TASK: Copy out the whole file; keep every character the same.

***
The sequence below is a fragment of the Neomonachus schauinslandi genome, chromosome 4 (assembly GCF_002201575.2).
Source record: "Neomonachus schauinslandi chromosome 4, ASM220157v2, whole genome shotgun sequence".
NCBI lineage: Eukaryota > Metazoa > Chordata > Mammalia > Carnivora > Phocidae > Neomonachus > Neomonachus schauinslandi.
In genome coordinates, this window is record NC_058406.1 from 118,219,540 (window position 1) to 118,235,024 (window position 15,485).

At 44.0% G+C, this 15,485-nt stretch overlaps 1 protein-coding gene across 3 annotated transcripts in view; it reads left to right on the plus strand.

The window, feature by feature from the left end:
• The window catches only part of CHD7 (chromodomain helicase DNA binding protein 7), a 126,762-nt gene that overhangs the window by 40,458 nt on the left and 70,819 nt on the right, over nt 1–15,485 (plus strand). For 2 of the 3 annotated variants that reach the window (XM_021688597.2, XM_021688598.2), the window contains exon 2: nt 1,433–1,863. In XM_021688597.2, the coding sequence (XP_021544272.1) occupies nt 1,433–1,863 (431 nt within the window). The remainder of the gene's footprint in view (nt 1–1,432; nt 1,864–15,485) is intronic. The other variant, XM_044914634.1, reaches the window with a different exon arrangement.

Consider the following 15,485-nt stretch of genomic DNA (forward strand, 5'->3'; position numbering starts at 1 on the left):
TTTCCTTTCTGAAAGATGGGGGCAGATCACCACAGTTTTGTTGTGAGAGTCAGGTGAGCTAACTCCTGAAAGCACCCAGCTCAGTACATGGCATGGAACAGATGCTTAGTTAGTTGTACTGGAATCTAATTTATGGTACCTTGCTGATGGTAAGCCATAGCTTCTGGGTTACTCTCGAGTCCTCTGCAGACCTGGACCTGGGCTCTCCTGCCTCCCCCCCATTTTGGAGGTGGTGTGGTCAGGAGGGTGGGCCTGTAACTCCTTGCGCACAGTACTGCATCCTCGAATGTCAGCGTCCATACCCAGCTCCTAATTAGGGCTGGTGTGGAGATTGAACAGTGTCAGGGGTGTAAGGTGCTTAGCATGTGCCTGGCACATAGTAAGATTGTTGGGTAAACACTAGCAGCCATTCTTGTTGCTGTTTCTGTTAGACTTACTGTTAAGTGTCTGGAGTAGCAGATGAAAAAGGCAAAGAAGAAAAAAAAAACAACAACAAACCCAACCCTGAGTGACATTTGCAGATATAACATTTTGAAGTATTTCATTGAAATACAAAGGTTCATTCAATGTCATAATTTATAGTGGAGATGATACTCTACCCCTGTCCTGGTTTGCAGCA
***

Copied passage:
The sequence below is a fragment of the Neomonachus schauinslandi genome, chromosome 4 (assembly GCF_002201575.2).
Source record: "Neomonachus schauinslandi chromosome 4, ASM220157v2, whole genome shotgun sequence".
NCBI lineage: Eukaryota > Metazoa > Chordata > Mammalia > Carnivora > Phocidae > Neomonachus > Neomonachus schauinslandi.
In genome coordinates, this window is record NC_058406.1 from 118,219,540 (window position 1) to 118,235,024 (window position 15,485).

At 44.0% G+C, this 15,485-nt stretch overlaps 1 protein-coding gene across 3 annotated transcripts in view; it reads left to right on the plus strand.

The window, feature by feature from the left end:
• The window catches only part of CHD7 (chromodomain helicase DNA binding protein 7), a 126,762-nt gene that overhangs the window by 40,458 nt on the left and 70,819 nt on the right, over nt 1–15,485 (plus strand). For 2 of the 3 annotated variants that reach the window (XM_021688597.2, XM_021688598.2), the window contains exon 2: nt 1,433–1,863. In XM_021688597.2, the coding sequence (XP_021544272.1) occupies nt 1,433–1,863 (431 nt within the window). The remainder of the gene's footprint in view (nt 1–1,432; nt 1,864–15,485) is intronic. The other variant, XM_044914634.1, reaches the window with a different exon arrangement.

Consider the following 15,485-nt stretch of genomic DNA (forward strand, 5'->3'; position numbering starts at 1 on the left):
TTTCCTTTCTGAAAGATGGGGGCAGATCACCACAGTTTTGTTGTGAGAGTCAGGTGAGCTAACTCCTGAAAGCACCCAGCTCAGTACATGGCATGGAACAGATGCTTAGTTAGTTGTACTGGAATCTAATTTATGGTACCTTGCTGATGGTAAGCCATAGCTTCTGGGTTACTCTCGAGTCCTCTGCAGACCTGGACCTGGGCTCTCCTGCCTCCCCCCCATTTTGGAGGTGGTGTGGTCAGGAGGGTGGGCCTGTAACTCCTTGCGCACAGTACTGCATCCTCGAATGTCAGCGTCCATACCCAGCTCCTAATTAGGGCTGGTGTGGAGATTGAACAGTGTCAGGGGTGTAAGGTGCTTAGCATGTGCCTGGCACATAGTAAGATTGTTGGGTAAACACTAGCAGCCATTCTTGTTGCTGTTTCTGTTAGACTTACTGTTAAGTGTCTGGAGTAGCAGATGAAAAAGGCAAAGAAGAAAAAAAAAACAACAACAAACCCAACCCTGAGTGACATTTGCAGATATAACATTTTGAAGTATTTCATTGAAATACAAAGGTTCATTCAATGTCATAATTTATAGTGGAGATGATACTCTACCCCTGTCCTGGTTTGCAGCA